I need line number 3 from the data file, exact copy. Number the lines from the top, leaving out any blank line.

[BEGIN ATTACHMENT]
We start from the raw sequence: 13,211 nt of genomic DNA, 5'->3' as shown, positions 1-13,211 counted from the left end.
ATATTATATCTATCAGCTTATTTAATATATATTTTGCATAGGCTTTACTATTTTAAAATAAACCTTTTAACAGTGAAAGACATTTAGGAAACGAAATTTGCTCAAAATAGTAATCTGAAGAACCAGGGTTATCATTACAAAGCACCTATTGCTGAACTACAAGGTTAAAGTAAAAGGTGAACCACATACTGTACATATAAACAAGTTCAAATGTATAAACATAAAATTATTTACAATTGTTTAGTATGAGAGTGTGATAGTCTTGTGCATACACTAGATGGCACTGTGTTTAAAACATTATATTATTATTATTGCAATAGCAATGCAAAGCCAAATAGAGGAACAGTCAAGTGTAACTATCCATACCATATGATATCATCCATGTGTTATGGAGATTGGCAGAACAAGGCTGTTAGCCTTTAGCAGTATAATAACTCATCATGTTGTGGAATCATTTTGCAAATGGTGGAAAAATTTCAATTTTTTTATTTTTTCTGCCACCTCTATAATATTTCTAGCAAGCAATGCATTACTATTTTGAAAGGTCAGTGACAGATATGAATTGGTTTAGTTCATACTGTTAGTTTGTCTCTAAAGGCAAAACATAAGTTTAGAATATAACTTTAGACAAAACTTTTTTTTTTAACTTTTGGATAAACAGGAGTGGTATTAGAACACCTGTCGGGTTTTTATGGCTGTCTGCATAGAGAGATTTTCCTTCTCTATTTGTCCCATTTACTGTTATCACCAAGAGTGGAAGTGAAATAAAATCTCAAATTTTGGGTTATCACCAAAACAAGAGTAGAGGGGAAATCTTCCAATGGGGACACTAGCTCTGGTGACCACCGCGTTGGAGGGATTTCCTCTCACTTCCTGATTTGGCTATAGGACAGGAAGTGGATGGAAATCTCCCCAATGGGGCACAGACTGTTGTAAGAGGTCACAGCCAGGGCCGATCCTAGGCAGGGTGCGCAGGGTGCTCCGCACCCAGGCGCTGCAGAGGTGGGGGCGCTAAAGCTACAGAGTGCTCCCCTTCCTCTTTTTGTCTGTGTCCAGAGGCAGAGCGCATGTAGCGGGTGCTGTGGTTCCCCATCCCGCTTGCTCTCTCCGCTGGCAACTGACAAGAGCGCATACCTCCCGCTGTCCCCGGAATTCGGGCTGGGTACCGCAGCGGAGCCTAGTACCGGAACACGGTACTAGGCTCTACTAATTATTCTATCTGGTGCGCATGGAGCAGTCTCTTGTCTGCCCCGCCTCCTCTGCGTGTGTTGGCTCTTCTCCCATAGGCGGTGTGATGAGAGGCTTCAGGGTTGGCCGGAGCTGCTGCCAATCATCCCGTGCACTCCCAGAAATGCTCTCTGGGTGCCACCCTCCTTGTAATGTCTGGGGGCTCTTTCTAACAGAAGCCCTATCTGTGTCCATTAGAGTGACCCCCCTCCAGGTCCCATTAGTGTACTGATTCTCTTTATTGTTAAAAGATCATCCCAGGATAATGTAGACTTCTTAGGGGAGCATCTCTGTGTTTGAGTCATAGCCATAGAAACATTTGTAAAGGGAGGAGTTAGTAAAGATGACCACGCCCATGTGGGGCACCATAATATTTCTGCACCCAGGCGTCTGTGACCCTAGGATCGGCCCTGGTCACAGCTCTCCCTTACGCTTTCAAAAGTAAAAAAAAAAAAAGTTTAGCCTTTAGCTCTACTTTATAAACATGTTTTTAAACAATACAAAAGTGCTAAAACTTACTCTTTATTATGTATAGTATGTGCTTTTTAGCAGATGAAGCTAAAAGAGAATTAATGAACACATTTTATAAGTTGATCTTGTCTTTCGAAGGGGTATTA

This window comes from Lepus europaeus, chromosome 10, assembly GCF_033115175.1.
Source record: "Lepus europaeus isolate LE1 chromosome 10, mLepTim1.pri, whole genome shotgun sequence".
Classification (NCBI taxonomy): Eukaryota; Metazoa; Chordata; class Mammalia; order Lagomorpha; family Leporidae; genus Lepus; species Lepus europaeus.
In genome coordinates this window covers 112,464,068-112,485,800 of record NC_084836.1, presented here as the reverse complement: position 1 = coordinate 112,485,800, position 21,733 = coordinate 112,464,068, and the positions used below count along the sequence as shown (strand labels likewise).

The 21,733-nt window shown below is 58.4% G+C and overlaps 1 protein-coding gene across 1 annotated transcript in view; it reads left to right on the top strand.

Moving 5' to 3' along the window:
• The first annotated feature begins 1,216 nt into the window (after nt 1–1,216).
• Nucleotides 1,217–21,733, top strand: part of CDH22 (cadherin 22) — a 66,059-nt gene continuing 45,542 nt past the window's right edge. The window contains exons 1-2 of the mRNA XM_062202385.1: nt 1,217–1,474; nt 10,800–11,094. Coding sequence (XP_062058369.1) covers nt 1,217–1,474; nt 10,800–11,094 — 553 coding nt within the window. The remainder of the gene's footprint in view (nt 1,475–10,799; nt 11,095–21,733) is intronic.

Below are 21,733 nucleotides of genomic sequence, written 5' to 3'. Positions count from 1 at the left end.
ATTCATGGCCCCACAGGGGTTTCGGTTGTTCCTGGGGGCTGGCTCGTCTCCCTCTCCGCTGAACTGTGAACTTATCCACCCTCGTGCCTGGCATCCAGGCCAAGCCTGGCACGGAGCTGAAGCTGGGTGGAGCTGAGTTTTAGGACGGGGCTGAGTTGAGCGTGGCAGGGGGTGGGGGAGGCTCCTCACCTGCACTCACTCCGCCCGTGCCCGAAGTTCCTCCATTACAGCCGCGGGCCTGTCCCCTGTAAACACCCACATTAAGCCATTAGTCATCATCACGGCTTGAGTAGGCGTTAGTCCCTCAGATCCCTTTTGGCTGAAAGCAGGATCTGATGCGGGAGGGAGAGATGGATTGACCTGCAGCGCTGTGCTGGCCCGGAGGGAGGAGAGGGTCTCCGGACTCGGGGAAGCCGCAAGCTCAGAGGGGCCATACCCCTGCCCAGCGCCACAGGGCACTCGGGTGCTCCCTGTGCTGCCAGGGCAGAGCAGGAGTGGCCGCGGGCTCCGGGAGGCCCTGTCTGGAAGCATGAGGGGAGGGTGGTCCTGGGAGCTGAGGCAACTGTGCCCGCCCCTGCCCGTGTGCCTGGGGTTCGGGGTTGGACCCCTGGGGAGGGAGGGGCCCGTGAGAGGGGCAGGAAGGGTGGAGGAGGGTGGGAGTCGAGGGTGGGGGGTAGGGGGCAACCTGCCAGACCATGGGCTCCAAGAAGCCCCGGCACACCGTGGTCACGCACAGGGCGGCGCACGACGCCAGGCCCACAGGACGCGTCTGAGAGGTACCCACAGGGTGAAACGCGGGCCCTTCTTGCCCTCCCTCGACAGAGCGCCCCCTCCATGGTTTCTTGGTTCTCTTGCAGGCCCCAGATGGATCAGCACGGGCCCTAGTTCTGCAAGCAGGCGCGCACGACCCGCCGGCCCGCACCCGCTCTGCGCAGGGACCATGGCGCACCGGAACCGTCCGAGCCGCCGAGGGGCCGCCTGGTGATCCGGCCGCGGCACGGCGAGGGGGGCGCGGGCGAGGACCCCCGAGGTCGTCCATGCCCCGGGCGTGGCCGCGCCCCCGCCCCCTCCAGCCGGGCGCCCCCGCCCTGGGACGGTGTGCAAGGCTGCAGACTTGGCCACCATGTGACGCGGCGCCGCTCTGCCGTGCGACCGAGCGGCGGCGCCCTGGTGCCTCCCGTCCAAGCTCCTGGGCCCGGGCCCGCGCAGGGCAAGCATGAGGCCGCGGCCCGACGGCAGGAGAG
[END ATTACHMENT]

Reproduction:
This window comes from Lepus europaeus, chromosome 10, assembly GCF_033115175.1.